Georgianna Dolan-Reilly, LMSW

Georgianna Dolan-Reilly, LMSW

Social Justice Solutions | Staff Writer
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Facing Discrimination with Silent Diseases and Illnesses

As a personal project I have been blogging since 2010 about Gluten Free living.  My blog is titled Celtic Celiac: A Modern Guide to Staying Sane Without Grain and can be found here. The below excerpt is from that blog itself, and while it is directed towards Celiac Disease and Food Allergies it can be applicable to any silent illness be it mental or physical.
Let’s talk about a topic many of us only talk about in school or when getting trained at work: Discrimination.While it exists in our world way too often, many of us grow up being told not to judge and discriminate people based on their looks. Most of us understand that discriminating against someone because they are Black, White, Asian, Male, Female, Transgender, wheelchair bound, Blue Eyed etc. is in appropriate. But, I feel there is a misconception about discrimination.
A difference doesn’t need to be visual for it to be discriminated against. While most of us often also know that it is wrong to discriminate based on sexuality, religion, mental illness, non-obvious physical illness, and cognitive handicaps, these ‘silent differences’ are often overlooked when it comes to discussion of discrimination in our society. To me, just because a difference is obvious, doesn’t mean that it’s discrimination is any more hurtful on the individual than discrimination based on a covert difference. While some groups may encounter this issue more then others I believe it is imperative to tackle discrimination and stigmatization from a holistic perspective. To stop it dead in it’s tracks for everyone, but how?
The realm of Celiac Disease, Food Allergies and other food illness is the perfect stage for such a discussion.
A recent article has sparked some discussion on the internet, and in my personal life, about the discrimination which faces those of us with Celiac Disease, Food Allergies and other food related illnesses. This article was a mother who brought her son with Celiac Disease and food allergies to a Pizza Hut in Oklahoma. She and her son were meeting with other local parents, so she got him McDonald food on the way there. However, after opening the item in the store AND discussing her son’s illness with the waitress and the manager they were promptly kicked out of the store for bringing in outside food.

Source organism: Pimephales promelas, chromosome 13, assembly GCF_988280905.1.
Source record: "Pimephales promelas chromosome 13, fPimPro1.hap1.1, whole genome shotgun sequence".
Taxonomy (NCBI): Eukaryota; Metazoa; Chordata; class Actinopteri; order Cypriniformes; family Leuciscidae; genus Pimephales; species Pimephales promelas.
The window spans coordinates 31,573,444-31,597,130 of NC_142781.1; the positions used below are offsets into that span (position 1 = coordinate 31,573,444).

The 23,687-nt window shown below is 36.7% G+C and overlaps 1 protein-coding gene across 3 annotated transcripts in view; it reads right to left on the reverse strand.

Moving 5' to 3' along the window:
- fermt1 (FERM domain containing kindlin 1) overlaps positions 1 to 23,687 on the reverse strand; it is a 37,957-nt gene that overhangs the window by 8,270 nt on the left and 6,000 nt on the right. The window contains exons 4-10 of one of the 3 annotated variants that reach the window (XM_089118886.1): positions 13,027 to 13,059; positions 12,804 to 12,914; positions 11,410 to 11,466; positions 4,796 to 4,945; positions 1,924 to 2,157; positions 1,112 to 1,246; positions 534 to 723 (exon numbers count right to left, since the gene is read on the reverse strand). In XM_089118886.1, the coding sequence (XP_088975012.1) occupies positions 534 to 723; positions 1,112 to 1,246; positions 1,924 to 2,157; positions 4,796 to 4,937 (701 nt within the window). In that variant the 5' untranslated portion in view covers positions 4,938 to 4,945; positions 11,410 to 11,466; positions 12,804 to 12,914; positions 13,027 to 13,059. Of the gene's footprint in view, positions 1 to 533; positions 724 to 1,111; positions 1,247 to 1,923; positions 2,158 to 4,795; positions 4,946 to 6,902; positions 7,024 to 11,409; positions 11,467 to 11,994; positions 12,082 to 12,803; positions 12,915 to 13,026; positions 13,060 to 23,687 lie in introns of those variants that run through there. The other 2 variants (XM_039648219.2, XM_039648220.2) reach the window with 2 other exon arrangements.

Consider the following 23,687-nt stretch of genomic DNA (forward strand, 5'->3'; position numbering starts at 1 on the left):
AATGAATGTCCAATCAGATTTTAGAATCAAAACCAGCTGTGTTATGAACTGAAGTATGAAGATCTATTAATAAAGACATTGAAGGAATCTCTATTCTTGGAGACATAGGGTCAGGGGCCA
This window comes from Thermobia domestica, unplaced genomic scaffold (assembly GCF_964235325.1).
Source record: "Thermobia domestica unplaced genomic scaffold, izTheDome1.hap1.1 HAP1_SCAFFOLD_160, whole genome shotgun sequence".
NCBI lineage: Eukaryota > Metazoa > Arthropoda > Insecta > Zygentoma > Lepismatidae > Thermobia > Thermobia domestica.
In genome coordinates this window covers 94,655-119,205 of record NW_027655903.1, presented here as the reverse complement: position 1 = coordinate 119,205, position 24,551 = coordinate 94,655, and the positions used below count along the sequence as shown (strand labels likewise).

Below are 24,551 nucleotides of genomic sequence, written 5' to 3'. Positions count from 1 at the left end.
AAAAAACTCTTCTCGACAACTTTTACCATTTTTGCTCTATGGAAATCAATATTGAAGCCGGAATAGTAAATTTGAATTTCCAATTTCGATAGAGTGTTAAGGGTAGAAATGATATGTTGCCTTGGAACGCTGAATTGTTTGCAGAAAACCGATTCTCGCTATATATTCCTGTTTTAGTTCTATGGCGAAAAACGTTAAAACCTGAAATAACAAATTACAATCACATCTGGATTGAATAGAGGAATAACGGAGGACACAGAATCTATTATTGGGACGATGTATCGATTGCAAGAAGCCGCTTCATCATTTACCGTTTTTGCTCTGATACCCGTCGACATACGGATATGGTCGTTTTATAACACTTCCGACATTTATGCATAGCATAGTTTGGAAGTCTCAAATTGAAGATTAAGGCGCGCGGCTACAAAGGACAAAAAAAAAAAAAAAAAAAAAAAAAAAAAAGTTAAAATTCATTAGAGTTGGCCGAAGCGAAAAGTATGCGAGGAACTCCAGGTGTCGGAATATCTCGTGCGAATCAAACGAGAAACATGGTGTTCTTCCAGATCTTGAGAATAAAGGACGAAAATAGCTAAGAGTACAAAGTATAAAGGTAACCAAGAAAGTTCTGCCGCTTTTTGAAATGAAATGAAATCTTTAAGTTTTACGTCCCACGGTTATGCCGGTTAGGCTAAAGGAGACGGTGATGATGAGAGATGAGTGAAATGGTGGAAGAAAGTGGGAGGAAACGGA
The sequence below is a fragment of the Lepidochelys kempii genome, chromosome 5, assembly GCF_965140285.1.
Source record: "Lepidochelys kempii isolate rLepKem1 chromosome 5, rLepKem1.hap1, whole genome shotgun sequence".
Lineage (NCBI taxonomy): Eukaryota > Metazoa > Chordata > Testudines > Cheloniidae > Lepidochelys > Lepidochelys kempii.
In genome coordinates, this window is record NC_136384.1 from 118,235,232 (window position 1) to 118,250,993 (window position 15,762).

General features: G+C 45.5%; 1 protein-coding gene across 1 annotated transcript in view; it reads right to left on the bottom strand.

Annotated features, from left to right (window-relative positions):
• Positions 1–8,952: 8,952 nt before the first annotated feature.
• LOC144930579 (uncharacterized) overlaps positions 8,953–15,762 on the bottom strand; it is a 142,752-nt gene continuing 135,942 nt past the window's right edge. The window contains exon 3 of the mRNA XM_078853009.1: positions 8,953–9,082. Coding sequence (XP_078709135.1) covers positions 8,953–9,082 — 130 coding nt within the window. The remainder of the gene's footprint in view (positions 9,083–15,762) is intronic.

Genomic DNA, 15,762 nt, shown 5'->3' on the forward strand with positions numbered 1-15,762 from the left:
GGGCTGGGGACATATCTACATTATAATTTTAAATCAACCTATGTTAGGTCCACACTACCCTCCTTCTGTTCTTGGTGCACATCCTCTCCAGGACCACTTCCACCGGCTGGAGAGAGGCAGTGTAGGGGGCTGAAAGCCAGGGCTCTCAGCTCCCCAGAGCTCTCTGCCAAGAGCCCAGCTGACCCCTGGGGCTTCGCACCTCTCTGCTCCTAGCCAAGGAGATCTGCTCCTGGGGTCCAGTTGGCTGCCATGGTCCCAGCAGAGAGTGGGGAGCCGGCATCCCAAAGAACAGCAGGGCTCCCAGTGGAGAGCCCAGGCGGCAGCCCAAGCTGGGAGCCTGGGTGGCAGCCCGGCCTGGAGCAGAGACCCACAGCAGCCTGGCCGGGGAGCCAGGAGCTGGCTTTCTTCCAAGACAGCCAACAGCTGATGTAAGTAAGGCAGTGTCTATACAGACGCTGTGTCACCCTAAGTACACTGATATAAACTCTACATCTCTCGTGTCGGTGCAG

As the mother says in the video attached to the like I posted, this is flat our discrimination. To take it a step further, this is discrimination against an individual with a disability. Many would say that our food related illnesses are not disabilities. However, a disability is defined as:
(a) a physical or mental impairment that substantially limits one or more of the major life activities of such individual
(b) a record of such impairment; or
(c) being regarded as having such an impairment.” (P.L. 101-336, Sec. )
Given this definition, Celiac Disease and other food allergies fall into the category of being a disability. According to the American Disabilities Act is it unlawful and unjust to discriminate against someone because of their disability. This is why youth with food issues are allowed to have IEPs in the classroom.
However, this post isn’t about discrimination against disabilities alone but in general. While the above article is a shocking example of discrimination based on a covert illness, we encounter these experiences everyday. Looking at a girl with large breasts and saying she ‘isn’t smart’, making a racist joke after seeing a ‘bad Asian driver’, smirking at a dumb answer someone says in class, or even looking at the one person in a group at outback who ordered the salad with a questionable glace. These are all forms of subtle discrimination.
Since food is social, and social almost always equals food, those of us with Celiac Disease, food allergies and other food illness often make our difference notable even when we do not want to. We are called ‘picky’, ‘frustrating to eat with’, ‘socially inconsiderate’ because we make our needs known and bring our own food. This video says it perfectly.
The stigmatization we feel as a result of our disease is no different then that which individuals of color may feel, although it may be less often and with less hatred and awareness. I know I for one feel isolated when I am rushed to go out, don’t have the change to eat because I feel we are going to someplace I can eat and we end up somewhere (such as a bar) where I can eat nothing… Our lives are altered because of these diseases, often leading to discrimination, even in jest, and stigmatization. As the video says we are stigmatized prior to diagnosis because we are ill, and after our diagnosis because of the way we need to keep ourselves healthy.
So, what can we do to stop this discrimination? It’s all about breaking that vow of silence. Silence, in social work, can often be viewed as facilitating and continuing oppression. Think about it, the less you speak about what’s bothering you the less you share with others, and the less you share with others the less likely you are to be able to change your situation. Keeping silent perpetuates discrimination. So, open your mouth. Tell your friends you don’t appreciate their discriminatory jokes, share your thoughts when you are discriminated against and TELL YOUR STORY. The video above should be an inspiration to all of us with food illness to speak our minds and let the world know we don’t appreciate being treated poorly because we are different. What’s your story? Don’t hesitate to share it!


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One Response

  1. Vin December 28, 2012

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